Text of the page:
HomeBusinessDowntown Jackson continues growth

Downtown Jackson continues growth

Beth Ann Simpson is the director of Jackson Downtown Development Corporation and brought the organization’s annual report to the Jackson City Council during their monthly meeting on March 5.

After showing appreciation to the Council for their support, she gave a synopsis of how business is picking up in the center of town near City Hall.

The area is defined geographically as the area bordered on the north by Dedrick Street and on the east by Royal Street down to the intersection with South Highland, where Royal branches off Highland in a form of a Y formation where Hope Café is. Highland serves as the southern border from the tip with Royal then expands to the west at the railroad tracks that cross Highland just north of that intersection. The western border is Riverside Drive and Johnson Street back to Dedrick.

Downtown has seen 23 new businesses come to the area in 2023 that brought 156 new jobs.

A total of 27 buildings received some level of rehabilitation, and six new housing projects began last year.

With all this work, nearly $12 million were invested into Downtown Jackson in the last year.

There’s also been a decrease in ground floor vacancies in the buildings as more and more tenants are moving in to the buildings, bringing more activity back to Downtown.

The City established an arts district in Downtown last year.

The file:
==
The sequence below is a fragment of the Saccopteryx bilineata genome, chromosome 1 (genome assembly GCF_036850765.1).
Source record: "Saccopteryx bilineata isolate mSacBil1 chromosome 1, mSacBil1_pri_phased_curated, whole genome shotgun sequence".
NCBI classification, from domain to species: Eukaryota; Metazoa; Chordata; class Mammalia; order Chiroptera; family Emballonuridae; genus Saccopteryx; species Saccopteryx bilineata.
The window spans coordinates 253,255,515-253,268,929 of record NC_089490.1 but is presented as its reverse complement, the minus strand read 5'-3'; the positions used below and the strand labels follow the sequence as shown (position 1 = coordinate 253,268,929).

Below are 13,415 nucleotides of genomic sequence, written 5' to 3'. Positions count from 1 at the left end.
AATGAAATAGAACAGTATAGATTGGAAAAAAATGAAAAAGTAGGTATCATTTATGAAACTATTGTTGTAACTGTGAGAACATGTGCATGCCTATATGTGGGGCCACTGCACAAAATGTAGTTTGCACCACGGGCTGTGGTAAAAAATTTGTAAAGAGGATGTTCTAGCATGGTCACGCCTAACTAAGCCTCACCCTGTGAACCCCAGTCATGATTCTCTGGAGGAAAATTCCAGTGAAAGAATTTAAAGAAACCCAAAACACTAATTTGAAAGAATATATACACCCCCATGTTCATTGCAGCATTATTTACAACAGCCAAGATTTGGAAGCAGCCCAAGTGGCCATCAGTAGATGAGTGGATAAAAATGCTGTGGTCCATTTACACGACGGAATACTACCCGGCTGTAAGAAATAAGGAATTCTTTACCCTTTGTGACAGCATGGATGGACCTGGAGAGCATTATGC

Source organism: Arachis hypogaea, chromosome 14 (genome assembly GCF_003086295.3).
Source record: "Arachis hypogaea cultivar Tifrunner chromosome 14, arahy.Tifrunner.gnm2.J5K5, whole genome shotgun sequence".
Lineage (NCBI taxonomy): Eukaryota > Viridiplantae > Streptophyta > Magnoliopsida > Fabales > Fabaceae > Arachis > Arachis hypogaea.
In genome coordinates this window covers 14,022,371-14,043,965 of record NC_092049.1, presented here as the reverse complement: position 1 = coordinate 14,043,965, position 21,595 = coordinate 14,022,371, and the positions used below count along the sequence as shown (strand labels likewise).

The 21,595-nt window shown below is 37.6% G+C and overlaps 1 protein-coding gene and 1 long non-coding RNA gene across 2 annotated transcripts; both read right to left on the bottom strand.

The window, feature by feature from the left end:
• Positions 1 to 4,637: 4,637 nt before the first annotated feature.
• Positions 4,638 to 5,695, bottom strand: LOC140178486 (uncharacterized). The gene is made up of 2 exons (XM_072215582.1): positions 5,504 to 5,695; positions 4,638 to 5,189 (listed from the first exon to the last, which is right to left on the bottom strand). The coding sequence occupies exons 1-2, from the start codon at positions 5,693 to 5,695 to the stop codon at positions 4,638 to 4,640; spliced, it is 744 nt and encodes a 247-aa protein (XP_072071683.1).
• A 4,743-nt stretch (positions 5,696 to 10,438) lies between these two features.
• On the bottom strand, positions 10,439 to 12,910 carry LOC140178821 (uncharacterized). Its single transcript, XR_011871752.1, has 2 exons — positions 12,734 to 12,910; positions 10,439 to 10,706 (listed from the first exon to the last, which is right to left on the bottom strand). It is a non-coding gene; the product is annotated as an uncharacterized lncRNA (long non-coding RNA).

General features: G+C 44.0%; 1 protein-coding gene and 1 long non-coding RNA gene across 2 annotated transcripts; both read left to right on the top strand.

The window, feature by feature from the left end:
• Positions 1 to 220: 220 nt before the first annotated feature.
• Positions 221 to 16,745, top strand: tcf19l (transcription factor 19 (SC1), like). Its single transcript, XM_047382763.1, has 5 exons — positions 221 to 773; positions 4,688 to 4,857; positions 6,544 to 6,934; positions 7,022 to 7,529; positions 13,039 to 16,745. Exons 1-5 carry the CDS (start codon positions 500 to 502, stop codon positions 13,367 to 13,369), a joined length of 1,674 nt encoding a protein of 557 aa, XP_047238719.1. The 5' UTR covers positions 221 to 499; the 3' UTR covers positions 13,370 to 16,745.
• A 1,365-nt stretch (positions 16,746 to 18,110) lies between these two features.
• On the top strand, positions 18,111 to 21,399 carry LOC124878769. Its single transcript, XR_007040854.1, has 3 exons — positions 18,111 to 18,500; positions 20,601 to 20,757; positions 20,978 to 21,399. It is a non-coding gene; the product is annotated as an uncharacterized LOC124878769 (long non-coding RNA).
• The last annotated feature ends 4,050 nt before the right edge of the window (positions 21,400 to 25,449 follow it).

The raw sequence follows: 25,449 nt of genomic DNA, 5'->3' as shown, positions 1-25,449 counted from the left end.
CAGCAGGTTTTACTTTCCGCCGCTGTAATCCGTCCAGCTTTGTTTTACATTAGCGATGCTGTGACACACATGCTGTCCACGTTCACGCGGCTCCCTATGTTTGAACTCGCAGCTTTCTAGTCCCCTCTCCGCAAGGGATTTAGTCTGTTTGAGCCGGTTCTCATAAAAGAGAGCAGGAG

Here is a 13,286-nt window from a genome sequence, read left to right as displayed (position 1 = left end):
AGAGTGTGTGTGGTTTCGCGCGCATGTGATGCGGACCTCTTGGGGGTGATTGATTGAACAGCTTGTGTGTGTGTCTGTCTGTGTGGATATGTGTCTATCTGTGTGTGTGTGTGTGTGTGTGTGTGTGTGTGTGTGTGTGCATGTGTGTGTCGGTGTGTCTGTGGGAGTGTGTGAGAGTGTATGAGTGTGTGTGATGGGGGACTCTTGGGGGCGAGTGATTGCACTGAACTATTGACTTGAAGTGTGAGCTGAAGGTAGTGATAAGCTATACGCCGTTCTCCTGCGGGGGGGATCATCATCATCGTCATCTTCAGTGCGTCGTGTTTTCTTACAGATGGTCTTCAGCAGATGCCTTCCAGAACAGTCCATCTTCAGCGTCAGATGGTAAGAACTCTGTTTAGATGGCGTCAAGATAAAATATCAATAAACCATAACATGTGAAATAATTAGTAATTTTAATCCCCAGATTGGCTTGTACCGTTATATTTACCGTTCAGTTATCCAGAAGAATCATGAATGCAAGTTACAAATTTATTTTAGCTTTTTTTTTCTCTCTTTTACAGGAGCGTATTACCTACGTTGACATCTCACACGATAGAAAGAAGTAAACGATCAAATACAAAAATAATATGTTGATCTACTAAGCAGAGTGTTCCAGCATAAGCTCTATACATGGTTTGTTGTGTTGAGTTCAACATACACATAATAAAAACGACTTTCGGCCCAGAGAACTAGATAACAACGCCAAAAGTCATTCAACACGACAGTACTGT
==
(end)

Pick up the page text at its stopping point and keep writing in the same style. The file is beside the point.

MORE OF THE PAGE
Simpson said that’s a good thing because an estimate of 373,000 people came to Downtown for entertainment, averaging more than 30,000 per month.

“We do plan to work with Visit Jackson TN to better capture attendance going forward at our bigger venues and events,” Simpson told the Council.

Actual business is picking up in the area too.

Twenty businesses are part of the Downtown roundtable discussion group that meet monthly to discuss the resources and needs of the area and what could help it.

The Local continues to help local businesses in their infancy gain traction with low rent for two years before moving into a brick-and-mortar place of their own. The program has been in place for a few rounds of two-year leases, and seven businesses have launched and continue to grow elsewhere in the city after beginning at the incubator space at the corner of Shannon and Lafayette.

Simpson said the City’s plans that have been discussed at different townhall meetings Downtown continue to give a good amount of positive potential for the area as a new partnership with Jackson Arts Council and Our Jackson Home also provides potential for arts in the city to grow as well.

“We appreciate the support of the Council for these initiatives, and we’re glad to align ourselves with the vision of the City’s leaders and other stakeholders in the area,” Simpson said.

Brandon Shields, brandon@jacksonpost.news

- Advertisment -

Most Popular

Recent Comments